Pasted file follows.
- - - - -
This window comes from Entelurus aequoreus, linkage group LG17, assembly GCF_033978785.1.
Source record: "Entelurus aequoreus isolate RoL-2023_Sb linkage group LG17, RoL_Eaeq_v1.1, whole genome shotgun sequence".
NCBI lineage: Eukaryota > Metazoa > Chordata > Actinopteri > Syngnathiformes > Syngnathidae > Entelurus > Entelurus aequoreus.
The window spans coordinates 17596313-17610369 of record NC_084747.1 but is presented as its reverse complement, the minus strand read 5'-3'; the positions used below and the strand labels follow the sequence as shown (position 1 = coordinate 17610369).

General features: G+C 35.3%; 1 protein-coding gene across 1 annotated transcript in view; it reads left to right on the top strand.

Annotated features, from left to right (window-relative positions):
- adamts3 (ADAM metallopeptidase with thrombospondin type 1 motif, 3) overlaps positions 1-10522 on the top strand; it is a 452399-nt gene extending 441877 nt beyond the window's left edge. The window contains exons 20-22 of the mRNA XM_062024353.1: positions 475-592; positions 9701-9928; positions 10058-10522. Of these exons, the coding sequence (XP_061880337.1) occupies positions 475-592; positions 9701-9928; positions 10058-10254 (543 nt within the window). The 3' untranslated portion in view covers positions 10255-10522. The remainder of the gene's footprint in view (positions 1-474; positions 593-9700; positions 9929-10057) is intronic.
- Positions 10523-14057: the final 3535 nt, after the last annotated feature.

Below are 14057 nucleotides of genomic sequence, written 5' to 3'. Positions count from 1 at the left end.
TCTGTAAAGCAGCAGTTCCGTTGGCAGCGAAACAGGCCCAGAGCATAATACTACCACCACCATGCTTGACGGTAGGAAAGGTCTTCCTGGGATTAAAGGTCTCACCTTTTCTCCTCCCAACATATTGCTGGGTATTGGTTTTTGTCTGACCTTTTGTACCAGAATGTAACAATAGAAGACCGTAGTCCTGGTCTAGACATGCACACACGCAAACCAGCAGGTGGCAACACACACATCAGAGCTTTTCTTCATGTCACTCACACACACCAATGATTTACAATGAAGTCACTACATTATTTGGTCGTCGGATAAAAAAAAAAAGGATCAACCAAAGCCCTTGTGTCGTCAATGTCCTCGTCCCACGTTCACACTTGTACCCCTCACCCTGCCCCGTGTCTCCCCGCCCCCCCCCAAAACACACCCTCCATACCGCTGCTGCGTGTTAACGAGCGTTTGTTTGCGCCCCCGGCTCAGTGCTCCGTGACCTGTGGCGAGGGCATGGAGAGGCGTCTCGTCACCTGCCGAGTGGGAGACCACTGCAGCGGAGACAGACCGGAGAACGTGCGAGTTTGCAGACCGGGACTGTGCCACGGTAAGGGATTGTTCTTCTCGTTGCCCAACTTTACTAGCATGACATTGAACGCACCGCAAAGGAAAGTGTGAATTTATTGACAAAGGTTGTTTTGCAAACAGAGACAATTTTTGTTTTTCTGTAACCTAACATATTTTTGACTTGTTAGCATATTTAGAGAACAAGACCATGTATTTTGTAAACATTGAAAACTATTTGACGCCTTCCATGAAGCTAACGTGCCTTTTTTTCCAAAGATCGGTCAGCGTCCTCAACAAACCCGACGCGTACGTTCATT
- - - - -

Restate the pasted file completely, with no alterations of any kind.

This window comes from Entelurus aequoreus, linkage group LG17, assembly GCF_033978785.1.
Source record: "Entelurus aequoreus isolate RoL-2023_Sb linkage group LG17, RoL_Eaeq_v1.1, whole genome shotgun sequence".
NCBI lineage: Eukaryota > Metazoa > Chordata > Actinopteri > Syngnathiformes > Syngnathidae > Entelurus > Entelurus aequoreus.
The window spans coordinates 17596313-17610369 of record NC_084747.1 but is presented as its reverse complement, the minus strand read 5'-3'; the positions used below and the strand labels follow the sequence as shown (position 1 = coordinate 17610369).

General features: G+C 35.3%; 1 protein-coding gene across 1 annotated transcript in view; it reads left to right on the top strand.

Annotated features, from left to right (window-relative positions):
- adamts3 (ADAM metallopeptidase with thrombospondin type 1 motif, 3) overlaps positions 1-10522 on the top strand; it is a 452399-nt gene extending 441877 nt beyond the window's left edge. The window contains exons 20-22 of the mRNA XM_062024353.1: positions 475-592; positions 9701-9928; positions 10058-10522. Of these exons, the coding sequence (XP_061880337.1) occupies positions 475-592; positions 9701-9928; positions 10058-10254 (543 nt within the window). The 3' untranslated portion in view covers positions 10255-10522. The remainder of the gene's footprint in view (positions 1-474; positions 593-9700; positions 9929-10057) is intronic.
- Positions 10523-14057: the final 3535 nt, after the last annotated feature.

Below are 14057 nucleotides of genomic sequence, written 5' to 3'. Positions count from 1 at the left end.
TCTGTAAAGCAGCAGTTCCGTTGGCAGCGAAACAGGCCCAGAGCATAATACTACCACCACCATGCTTGACGGTAGGAAAGGTCTTCCTGGGATTAAAGGTCTCACCTTTTCTCCTCCCAACATATTGCTGGGTATTGGTTTTTGTCTGACCTTTTGTACCAGAATGTAACAATAGAAGACCGTAGTCCTGGTCTAGACATGCACACACGCAAACCAGCAGGTGGCAACACACACATCAGAGCTTTTCTTCATGTCACTCACACACACCAATGATTTACAATGAAGTCACTACATTATTTGGTCGTCGGATAAAAAAAAAAAGGATCAACCAAAGCCCTTGTGTCGTCAATGTCCTCGTCCCACGTTCACACTTGTACCCCTCACCCTGCCCCGTGTCTCCCCGCCCCCCCCCAAAACACACCCTCCATACCGCTGCTGCGTGTTAACGAGCGTTTGTTTGCGCCCCCGGCTCAGTGCTCCGTGACCTGTGGCGAGGGCATGGAGAGGCGTCTCGTCACCTGCCGAGTGGGAGACCACTGCAGCGGAGACAGACCGGAGAACGTGCGAGTTTGCAGACCGGGACTGTGCCACGGTAAGGGATTGTTCTTCTCGTTGCCCAACTTTACTAGCATGACATTGAACGCACCGCAAAGGAAAGTGTGAATTTATTGACAAAGGTTGTTTTGCAAACAGAGACAATTTTTGTTTTTCTGTAACCTAACATATTTTTGACTTGTTAGCATATTTAGAGAACAAGACCATGTATTTTGTAAACATTGAAAACTATTTGACGCCTTCCATGAAGCTAACGTGCCTTTTTTTCCAAAGATCGGTCAGCGTCCTCAACAAACCCGACGCGTACGTTCATT